Slow upgrade on phones (though by 2023 foldables might be 5% of high-end phones – that’s tiny), and consumers are retiring but not replacing their PCs. Tech stasis.


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We may be just days away from seeing a black hole for the first time ever • BGR

Mike Wehner:


The Event Horizon researchers are going all-out with the announcement, which is scheduled for this Wednesday, and they’ll be holding press conferences in multiple languages simultaneously all around the globe.

The official announcement promises plenty of information as well as “audiovisual material” which we can only hope includes the first-ever images of a black hole.

Countless theories, calculations, and estimations have been made about black holes, leading science to suspect a jet black “pit” of sorts with gravitational pull so intense that nothing can escape it. What a real black hole actually looks like, however, could differ significantly. There’s a lot riding on what we see on Wednesday, and while we’ve seen black holes in science fiction for decades, we might be in for a surprise.

The images, once we see them, will have been made possible by a planet-wide network of telescopes working in unison to peer deeper into the galaxy than ever before. The Event Horizon Telescope project’s primary goal has always been to image a black hole, and they’re now just days away from delivering on that promise.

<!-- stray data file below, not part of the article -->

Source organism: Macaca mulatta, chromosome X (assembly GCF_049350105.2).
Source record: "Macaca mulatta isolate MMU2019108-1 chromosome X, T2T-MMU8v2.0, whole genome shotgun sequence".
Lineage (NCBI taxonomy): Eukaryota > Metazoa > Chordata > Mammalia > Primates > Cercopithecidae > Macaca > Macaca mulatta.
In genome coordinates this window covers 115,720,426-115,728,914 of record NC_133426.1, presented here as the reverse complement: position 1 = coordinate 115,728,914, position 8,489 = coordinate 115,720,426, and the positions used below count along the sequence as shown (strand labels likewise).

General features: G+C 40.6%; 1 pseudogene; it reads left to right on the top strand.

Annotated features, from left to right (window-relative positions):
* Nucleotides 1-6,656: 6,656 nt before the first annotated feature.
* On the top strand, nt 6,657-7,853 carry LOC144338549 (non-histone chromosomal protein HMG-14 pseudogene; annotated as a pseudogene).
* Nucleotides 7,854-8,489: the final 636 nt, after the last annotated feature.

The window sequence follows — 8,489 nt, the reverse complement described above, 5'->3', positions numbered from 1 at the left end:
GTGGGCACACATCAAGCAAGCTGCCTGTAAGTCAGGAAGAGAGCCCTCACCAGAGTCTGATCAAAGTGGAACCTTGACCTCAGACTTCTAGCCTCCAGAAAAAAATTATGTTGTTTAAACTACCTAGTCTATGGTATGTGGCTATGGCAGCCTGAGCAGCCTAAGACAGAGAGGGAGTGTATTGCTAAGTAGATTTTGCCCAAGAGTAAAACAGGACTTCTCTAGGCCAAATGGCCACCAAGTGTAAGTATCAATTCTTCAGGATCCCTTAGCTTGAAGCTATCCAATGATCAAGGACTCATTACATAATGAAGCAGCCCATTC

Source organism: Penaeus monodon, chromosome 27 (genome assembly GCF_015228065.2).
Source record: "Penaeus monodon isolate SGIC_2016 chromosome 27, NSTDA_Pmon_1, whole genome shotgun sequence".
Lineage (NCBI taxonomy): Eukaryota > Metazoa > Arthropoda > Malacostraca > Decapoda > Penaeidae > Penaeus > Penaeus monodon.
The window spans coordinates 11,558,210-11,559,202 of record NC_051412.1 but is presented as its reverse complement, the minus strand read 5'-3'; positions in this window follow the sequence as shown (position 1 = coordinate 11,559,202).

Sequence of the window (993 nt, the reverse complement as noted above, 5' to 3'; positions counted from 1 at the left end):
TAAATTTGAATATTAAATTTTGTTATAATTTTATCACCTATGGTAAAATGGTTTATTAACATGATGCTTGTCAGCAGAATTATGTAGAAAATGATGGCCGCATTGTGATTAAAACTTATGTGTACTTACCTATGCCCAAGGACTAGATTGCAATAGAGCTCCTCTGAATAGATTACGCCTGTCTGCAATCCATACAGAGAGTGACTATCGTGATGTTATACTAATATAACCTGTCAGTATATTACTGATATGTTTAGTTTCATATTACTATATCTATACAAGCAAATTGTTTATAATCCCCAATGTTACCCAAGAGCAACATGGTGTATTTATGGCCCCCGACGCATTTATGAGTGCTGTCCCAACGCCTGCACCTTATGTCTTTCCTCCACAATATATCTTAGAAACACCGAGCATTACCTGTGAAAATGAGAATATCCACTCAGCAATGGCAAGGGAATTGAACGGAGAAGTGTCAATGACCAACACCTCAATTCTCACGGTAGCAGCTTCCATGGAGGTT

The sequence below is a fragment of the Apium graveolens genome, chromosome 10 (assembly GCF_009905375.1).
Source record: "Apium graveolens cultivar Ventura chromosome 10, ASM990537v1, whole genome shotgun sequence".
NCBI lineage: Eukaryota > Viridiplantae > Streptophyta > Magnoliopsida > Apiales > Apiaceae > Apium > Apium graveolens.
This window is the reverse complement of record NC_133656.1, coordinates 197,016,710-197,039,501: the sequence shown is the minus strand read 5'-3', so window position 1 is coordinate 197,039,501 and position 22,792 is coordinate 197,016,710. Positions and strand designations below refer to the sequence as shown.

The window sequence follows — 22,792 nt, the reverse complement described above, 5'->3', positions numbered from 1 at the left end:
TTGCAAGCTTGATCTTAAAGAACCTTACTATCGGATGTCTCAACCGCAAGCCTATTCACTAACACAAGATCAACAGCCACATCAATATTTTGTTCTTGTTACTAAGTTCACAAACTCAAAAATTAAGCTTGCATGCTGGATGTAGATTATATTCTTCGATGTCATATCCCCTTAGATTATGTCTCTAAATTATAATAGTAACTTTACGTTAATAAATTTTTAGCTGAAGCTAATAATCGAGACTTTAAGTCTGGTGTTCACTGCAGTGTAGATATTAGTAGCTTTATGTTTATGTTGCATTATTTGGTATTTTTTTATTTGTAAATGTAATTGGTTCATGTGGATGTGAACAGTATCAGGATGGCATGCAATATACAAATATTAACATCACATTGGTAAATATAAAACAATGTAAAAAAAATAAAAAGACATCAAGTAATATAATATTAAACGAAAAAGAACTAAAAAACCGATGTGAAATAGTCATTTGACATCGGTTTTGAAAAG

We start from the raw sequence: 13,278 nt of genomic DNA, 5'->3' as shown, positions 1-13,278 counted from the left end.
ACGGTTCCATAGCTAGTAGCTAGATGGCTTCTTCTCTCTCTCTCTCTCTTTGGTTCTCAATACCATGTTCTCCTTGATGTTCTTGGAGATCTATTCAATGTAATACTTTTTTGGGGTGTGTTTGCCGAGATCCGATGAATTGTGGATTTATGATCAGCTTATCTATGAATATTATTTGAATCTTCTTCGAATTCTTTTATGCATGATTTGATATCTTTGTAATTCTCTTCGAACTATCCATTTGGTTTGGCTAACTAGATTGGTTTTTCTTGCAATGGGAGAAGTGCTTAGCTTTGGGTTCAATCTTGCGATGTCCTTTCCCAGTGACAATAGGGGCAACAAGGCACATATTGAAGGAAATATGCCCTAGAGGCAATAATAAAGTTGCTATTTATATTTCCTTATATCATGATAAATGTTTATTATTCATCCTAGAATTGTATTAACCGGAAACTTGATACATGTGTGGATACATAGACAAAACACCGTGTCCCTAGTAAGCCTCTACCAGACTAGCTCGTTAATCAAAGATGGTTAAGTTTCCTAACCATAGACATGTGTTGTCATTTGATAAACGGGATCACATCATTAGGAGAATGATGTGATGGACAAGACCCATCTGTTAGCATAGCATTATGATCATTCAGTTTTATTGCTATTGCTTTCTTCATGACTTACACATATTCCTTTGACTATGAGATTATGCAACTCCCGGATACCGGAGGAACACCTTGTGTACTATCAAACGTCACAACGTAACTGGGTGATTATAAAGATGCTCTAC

The announcement is scheduled for 0900 EST [1400 BST, 0600 PST] on Wednesday, April 10th. And the entire event will be streamed online via Facebook as well as the ESO’s official website.


That’s today, if you’re reading this on April 10. Let’s hope it’s more than a slide with a black dot at the centre.
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Fiat Chrysler pools fleet with Tesla to avoid EU emissions fines • Financial Times

Patrick McGee and Peter Campbell:


Fiat Chrysler Automobiles has agreed to pay Tesla hundreds of millions of euros so the electric carmaker’s vehicles are counted in its fleet in order to avoid large fines for breaking tough new EU emissions rules.

The move will allow FCA to offset CO2 emissions from its cars against Tesla’s, lowering its average figure to a permissible level. From next year, the EU’s target for average CO2 emissions from cars is 95g per kilometre.

In 2018, average emissions were 120.5g per kilometre, according to data supplier Jato Dynamics. FCA averaged 123g last year, according to UBS, which said the carmaker had the “highest risk of not meeting the target”.

Analysts at Jefferies forecast FCA could face fines in excess of €2bn in 2021 when the new targets become law. A study by PA Consulting last year said FCA was likely to exceed the target by 6.7g of CO2 per kilometre — the biggest gap among the 13 carmakers it profiled. 


Tesla getting more money must be a good thing; its very existence is pushing other vehicle makers towards electric. But this is a scuzzy way to do it.
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2 thoughts on “Start Up No.1,042: Walmart gets robotic, Google’s kids app problem, China bans bitcoin miners, Brexit causes medicine shortages, and more

  1. Talk to any US kid under 12 and Roblox and Minecraft are the two games they play all the time (Fornite above 12).

    Talking of Google and games, I’m amazed they haven’t simply scraped Apple’s ratings and applied them to the Google Play Store. That would cut a lot of work down for them.